Fifty years ago, on April 4, 1967, Martin Luther King, Jr. delivered a speech which rings across the decades. It is among the most remarkable expressions of prophetic moral, intellectual and spiritual courage. In his speech, titled “Beyond Vietnam – Breaking the Silence,” King – already the Nobel Peace Laureate – broke ranks with pragmatic critics within the U.S. Civil Rights movement who feared the political blowback of denouncing President Johnson’s catastrophic war in Indochina, and named the greatest obstacles to freedom in the United States – and the West:  the triple evils of racism, militarism and extreme materialism.


Read the IPB Statement here

IPB Statement – NPT review conference 2015

En Español
En Català

The fact that the NPT Review coincides with the 70th anniversary of the atomic bombings of Hiroshima and Nagasaki is both disturbing and inspiring. Disturbing because it reminds us how little progress has been made over these decades in bringing to an end the era of terror weapons. Inspiring since both events will see large mobilizations of citizens determined to achieve the definitive elimination of weapons that ‘cannot co-exist with human beings’ as the hibakusha put it. Continue reading “IPB Statement – NPT review conference 2015”

The International Peace Bureau’s engagement against nuclear weapons and nuclear energy

En Español

IPB has a long history of work on nuclear disarmament, dating back to the early years of the movement in the 1950s. In particular IPB has been involved with:

Continue reading “The International Peace Bureau’s engagement against nuclear weapons and nuclear energy”

IPB critical of Nobel Peace Prize for the European Union

12 October, 2012

“For a peacemaking bloc, this is a highly militarized one”

The IPB finds the award of the 2012 Nobel Peace Prize to the European Union surprising in that it awards a prize not to a head of state but to an entire bloc of states, thus making it difficult to identify the real recipient. Is the EU really a ‘champion of peace’, as Nobel conceived it? Or is it a club of states with many contradictory impulses and interests? Continue reading “IPB critical of Nobel Peace Prize for the European Union”

On the occasion of the annual commemorations of the atomic bombing of Hiroshima and Nagasaki

3 August, 2012

On August 6 and 9 our thoughts turn once again to the tragic destruction of the two Japanese cities in 1945, and in particular to the victims of this first, and hopefully last, use of nuclear weapons in warfare. As the years go by, there are fewer and fewer of the hibakusha left alive to witness to the horror they experienced at a young age. Continue reading “On the occasion of the annual commemorations of the atomic bombing of Hiroshima and Nagasaki”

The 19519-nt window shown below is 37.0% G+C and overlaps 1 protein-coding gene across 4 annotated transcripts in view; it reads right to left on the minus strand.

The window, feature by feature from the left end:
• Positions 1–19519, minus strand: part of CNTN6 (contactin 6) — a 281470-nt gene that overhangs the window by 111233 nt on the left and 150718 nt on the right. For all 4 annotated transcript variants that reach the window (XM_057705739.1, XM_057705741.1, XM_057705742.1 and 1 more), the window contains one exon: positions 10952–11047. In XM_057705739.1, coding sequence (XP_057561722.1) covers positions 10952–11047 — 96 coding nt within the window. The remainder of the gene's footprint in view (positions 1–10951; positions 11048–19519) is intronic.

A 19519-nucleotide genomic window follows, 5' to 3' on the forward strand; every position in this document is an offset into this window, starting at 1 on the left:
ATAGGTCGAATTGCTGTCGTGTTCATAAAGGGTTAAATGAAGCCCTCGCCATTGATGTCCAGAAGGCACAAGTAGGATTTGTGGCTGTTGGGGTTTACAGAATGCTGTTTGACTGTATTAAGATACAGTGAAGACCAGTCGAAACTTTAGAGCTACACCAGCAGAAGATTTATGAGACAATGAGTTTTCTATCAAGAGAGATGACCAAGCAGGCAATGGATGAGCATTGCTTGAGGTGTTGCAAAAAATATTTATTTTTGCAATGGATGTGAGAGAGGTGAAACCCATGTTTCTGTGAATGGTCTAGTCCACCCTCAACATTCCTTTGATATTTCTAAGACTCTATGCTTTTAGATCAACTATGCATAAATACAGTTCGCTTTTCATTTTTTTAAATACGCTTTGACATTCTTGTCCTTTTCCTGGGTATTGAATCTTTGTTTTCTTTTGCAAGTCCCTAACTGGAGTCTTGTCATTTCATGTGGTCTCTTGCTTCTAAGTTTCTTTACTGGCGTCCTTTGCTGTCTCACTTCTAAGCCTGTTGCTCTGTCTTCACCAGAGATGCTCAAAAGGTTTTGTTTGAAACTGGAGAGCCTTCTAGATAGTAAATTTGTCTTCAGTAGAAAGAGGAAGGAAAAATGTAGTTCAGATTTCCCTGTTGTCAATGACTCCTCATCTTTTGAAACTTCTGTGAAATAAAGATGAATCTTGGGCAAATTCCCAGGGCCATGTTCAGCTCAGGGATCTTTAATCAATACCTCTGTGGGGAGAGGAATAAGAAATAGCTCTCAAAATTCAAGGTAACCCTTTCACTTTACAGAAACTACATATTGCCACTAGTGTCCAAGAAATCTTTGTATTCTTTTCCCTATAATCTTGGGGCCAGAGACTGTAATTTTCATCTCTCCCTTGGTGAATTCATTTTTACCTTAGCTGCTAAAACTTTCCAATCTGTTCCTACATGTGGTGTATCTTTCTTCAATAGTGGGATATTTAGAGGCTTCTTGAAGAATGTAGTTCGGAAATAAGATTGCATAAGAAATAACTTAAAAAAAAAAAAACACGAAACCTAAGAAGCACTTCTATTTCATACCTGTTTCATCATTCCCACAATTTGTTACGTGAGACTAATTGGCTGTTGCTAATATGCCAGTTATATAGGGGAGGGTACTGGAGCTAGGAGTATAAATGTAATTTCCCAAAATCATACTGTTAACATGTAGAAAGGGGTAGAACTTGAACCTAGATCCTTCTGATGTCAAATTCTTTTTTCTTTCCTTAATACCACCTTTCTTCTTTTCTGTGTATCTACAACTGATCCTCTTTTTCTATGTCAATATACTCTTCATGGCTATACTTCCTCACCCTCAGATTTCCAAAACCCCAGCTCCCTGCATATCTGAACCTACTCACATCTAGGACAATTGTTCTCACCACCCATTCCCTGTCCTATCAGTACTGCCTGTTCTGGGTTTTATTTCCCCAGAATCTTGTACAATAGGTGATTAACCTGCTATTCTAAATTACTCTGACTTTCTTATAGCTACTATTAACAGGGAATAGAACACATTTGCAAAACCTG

2014: 100 years since the start of World War I

30 May, 2012

The centenary of the outbreak of the First World War takes place in just over two years. Already governments and other official-level bodies are planning extensive commemorations, both nationally and on the European level. Numerous exhibitions, books, films and other projects are in the making. Peace perspectives need to be heard, especially in the mass-media debates, and in productions aimed at informing young people. Continue reading “2014: 100 years since the start of World War I”

IPB calls for action on nuclear disarmament

29 March, 2012

The first PrepComm of the next NPT Review Conference in 2015 will open on this coming April 30 in Vienna.   The last Review Conference in 2010 declared, before the mounting public opinion calling for the abolition of nuclear weapons, that it ‘resolves to seek the peace and security of a world without nuclear weapons…’. The IPB calls on all its member organizations to plan actions in support of our initiatives in Vienna to build the momentum among the civil society in favour of nuclear disarmament, and to urge their respective governments to press for the start of negotiations on a convention banning nuclear weapons for ever. Continue reading “IPB calls for action on nuclear disarmament”